Women undergoing a manual vacuum aspiration will have the option to immerse themselves in a virtual reality experience to help them relax
"When the headsets are in use, it not only helps keep the women calm and gives them a more pleasant scene to observe, but it changes the entire atmosphere of the room which further improves their experiences. Everyone lowers their voice; instruments are not dropped on the metal trolley with a clang and the focus shifts from just a successfully completed procedure to the holistic and mindful care of the women." Natalie Nunes, consultant in obstetrics and gynaecology, Chelsea and Westminster Hospital NHS Foundation Trust
A virtual reality (VR) project has been launched to help women relax during a procedure undertaken when they have experienced a miscarriage.
The VR software, Eirene, has been developed by CW+, the official charity of Chelsea and Westminster Hospital NHS Foundation Trust. The idea, which was the winner of the hospital charity’s annual Nurses’ Call 2021, came from Natalie Nunes, a consultant in obstetrics and gynaecology, and Lauren Trepte, a research midwife. It will be offered to women who are being given a manual vacuum aspiration (MVA) procedure, which removes the remains of a pregnancy from the uterus. The project is being funded jointly with the Rosetrees Trust.
During the procedure women will wear a Smileyscope virtual reality (VR) headset, which will immerse them in a nature scene or an immersive breathing exercise accompanied by soothing music. They will still be able to hear the clinical team offering support and helping them to focus on their thoughts and breathing.
Trepte said: “Eirene is a project which is very dear to our hearts, as we sadly meet women in the early stages of their pregnancy who have experienced a loss. Peace of mind through observing a scene or a guided mediation while undergoing a MVA procedure reduces anxiety and aids relaxation. It gives them an alternative view and the opportunity to meditate, while being supported by our staff, and hopefully improves their mental health outcomes.
“Since launching the project, I have found that women are very receptive to the use of the headsets and like being given the option of a holistic comfort measure alongside normal painkillers. While supporting women during the procedure, I have seen that they appear relaxed and calm, and we hope Eirene continues to help promote and improve women’s health and wellbeing needs at times of discomfort and distress.”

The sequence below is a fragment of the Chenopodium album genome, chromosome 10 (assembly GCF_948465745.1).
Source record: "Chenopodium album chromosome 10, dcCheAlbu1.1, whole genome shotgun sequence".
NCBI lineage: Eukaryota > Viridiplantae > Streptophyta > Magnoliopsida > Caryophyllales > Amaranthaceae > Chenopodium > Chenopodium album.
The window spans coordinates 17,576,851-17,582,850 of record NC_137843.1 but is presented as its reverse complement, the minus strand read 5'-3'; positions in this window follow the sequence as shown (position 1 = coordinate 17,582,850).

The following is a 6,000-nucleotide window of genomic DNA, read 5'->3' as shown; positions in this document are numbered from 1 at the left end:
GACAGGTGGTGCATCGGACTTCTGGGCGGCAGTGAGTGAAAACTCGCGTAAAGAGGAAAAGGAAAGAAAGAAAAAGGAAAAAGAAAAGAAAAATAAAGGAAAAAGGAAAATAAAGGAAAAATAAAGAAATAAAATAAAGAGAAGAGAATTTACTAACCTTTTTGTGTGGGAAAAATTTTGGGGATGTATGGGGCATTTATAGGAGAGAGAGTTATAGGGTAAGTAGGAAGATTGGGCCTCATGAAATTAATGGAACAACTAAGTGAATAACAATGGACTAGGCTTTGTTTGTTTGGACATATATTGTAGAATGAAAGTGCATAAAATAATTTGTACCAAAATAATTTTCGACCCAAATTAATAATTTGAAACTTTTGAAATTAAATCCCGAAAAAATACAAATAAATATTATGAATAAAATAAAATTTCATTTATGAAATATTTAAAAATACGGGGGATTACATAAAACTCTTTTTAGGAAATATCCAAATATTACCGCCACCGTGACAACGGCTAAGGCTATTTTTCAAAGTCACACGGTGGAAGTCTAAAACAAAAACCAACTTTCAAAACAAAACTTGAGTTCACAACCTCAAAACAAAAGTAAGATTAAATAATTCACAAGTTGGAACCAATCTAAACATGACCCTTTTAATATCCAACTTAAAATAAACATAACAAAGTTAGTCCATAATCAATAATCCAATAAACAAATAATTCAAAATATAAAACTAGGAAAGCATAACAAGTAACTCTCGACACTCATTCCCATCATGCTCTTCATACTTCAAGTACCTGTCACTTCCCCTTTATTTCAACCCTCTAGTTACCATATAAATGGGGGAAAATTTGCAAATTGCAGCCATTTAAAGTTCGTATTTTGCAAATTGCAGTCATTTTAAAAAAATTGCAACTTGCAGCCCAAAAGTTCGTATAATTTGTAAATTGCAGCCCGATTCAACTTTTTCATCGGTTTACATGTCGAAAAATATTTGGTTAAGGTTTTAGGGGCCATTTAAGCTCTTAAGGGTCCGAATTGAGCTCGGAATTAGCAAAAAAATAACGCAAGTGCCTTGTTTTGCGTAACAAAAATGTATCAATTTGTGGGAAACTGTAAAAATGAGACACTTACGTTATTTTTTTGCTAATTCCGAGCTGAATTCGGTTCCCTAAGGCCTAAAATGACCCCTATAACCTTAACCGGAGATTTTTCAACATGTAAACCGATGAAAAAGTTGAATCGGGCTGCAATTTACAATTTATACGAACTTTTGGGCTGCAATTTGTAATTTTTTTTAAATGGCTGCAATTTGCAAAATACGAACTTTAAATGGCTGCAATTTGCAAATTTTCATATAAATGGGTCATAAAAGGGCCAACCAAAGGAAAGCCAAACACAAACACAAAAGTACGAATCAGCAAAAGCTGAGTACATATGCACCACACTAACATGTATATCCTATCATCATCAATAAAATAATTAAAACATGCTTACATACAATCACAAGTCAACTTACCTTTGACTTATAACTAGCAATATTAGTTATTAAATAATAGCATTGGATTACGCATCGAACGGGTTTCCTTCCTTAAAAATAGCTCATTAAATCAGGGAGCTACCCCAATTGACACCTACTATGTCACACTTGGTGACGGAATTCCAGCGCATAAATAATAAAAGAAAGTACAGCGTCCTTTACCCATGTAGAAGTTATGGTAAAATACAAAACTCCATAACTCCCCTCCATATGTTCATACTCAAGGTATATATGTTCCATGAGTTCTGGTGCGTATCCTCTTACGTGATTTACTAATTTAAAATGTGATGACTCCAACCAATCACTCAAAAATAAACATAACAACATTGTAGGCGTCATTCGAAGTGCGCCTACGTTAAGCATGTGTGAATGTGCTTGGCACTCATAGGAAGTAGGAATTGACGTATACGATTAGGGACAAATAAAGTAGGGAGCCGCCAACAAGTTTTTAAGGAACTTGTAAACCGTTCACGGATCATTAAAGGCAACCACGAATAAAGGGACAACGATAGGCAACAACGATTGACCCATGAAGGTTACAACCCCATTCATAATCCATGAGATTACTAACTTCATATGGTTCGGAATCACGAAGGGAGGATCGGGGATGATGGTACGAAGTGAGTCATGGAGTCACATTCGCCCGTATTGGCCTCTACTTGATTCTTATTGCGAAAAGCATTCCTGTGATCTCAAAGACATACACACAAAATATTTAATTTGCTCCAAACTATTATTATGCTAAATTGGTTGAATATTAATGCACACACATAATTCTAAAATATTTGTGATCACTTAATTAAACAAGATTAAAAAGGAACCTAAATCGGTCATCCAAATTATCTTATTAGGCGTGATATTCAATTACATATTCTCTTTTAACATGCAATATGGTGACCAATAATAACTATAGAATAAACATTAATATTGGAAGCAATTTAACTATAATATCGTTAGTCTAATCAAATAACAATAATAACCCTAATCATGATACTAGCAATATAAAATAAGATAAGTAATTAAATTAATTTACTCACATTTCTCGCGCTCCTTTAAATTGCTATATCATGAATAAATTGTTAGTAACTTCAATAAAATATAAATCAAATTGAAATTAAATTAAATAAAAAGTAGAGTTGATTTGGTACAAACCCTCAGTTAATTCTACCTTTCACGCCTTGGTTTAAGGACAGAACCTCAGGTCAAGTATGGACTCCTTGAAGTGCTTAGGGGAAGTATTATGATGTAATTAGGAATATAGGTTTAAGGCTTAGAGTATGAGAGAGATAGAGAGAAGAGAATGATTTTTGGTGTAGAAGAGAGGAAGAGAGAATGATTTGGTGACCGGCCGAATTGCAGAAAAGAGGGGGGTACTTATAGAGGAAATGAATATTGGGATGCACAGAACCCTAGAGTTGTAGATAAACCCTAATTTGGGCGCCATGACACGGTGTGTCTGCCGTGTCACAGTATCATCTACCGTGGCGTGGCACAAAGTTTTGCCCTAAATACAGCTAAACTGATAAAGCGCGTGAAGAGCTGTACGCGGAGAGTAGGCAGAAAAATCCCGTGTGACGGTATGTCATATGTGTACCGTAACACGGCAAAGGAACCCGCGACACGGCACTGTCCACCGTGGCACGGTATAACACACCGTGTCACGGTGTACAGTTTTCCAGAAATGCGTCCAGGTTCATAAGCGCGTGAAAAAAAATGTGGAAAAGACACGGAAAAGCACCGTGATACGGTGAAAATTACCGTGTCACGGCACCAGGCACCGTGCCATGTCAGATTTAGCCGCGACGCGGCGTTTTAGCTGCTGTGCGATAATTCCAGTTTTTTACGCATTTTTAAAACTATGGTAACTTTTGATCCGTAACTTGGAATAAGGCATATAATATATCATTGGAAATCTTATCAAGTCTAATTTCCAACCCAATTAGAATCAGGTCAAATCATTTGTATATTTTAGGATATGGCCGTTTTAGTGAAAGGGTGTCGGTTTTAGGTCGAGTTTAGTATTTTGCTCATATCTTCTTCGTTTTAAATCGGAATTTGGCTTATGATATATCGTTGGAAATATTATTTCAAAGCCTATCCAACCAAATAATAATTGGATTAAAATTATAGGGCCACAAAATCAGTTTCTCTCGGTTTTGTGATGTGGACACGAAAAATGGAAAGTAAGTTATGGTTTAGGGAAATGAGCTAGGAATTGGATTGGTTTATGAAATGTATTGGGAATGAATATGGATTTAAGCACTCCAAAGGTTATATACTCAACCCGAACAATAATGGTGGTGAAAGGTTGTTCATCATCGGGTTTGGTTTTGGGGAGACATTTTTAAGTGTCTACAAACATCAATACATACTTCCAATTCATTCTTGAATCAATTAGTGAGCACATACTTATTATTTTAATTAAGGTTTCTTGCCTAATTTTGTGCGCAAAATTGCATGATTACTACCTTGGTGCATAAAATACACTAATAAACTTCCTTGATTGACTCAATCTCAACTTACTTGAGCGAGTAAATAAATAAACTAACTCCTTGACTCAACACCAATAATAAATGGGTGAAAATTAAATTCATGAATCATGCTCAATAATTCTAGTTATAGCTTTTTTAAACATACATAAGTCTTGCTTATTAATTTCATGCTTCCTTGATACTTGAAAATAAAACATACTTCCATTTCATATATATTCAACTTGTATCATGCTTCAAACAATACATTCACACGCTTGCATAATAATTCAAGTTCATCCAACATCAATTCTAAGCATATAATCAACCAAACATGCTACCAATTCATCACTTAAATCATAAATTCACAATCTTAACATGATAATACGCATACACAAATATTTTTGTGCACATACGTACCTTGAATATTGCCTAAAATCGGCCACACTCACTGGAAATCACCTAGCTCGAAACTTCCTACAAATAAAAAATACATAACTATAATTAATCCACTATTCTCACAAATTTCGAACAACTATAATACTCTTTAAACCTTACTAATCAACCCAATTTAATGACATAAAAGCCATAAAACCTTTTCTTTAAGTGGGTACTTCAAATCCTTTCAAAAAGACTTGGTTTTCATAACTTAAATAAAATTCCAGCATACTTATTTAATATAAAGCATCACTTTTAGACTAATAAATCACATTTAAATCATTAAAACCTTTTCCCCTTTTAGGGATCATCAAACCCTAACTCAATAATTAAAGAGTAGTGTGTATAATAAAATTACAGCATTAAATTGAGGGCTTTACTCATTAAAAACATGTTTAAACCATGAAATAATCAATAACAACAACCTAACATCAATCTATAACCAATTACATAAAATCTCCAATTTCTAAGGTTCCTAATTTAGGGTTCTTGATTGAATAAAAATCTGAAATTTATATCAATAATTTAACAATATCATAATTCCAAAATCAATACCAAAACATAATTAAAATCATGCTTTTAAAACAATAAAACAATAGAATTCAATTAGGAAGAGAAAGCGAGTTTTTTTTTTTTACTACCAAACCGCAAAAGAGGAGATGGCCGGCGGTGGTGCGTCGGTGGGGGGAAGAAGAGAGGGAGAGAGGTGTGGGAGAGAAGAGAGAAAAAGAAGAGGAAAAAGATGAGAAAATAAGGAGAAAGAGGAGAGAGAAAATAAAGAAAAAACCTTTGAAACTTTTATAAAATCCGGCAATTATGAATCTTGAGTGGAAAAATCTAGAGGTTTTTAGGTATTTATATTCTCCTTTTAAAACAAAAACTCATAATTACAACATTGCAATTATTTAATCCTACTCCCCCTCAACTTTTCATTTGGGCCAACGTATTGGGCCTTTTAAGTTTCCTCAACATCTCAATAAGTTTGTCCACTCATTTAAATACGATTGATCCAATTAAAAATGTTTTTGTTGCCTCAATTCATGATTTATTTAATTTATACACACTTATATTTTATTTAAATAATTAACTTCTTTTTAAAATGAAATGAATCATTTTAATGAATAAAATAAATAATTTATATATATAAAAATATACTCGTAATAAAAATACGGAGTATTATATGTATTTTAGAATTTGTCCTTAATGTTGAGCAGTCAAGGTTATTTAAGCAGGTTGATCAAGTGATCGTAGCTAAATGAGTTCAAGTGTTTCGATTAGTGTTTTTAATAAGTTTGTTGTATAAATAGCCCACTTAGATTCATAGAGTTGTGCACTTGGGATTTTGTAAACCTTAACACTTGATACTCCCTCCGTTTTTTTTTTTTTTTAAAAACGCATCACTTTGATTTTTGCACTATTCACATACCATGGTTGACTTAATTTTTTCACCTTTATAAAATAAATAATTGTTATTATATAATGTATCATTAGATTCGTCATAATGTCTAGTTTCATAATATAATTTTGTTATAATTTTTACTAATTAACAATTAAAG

The project is part of the CW Innovation programme, a joint initiative between CW+ and the trust. The programme identifies, tests and evaluates new solutions to improve patient care and experience, and the way that the trust hospitals are run.
Nunes said: “When the headsets are in use, it not only helps keep the women calm and gives them a more pleasant scene to observe, but it changes the entire atmosphere of the room which further improves their experiences. Everyone lowers their voice; instruments are not dropped on the metal trolley with a clang and the focus shifts from just a successfully completed procedure to the holistic and mindful care of the women.
“We also hope to reduce health inequalities as use is not dependent on someone’s command of the English language. Women for whom English is not their first language can still utilise the headsets and have the full experience that an English-speaking woman would have.”
Smileyscope technology is being used in other medical settings, including at Rush University Medical Center in Chicago, where it supports people with a phobia of needles, and in Perth, Australia, where it is helping children undergoing long medical procedures.
We are seeing increasingly innovative use of virtual reality software to help improve health and care experiences. A manual vacuum aspiration procedure can be distressing for many women, and it is encouraging that CW+ are trying to address this. The emphasis on support where language barriers may exist is also interesting. If outcomes are successful, this is an initiative that could be rolled out more widely to support the many women who experience early pregnancy loss.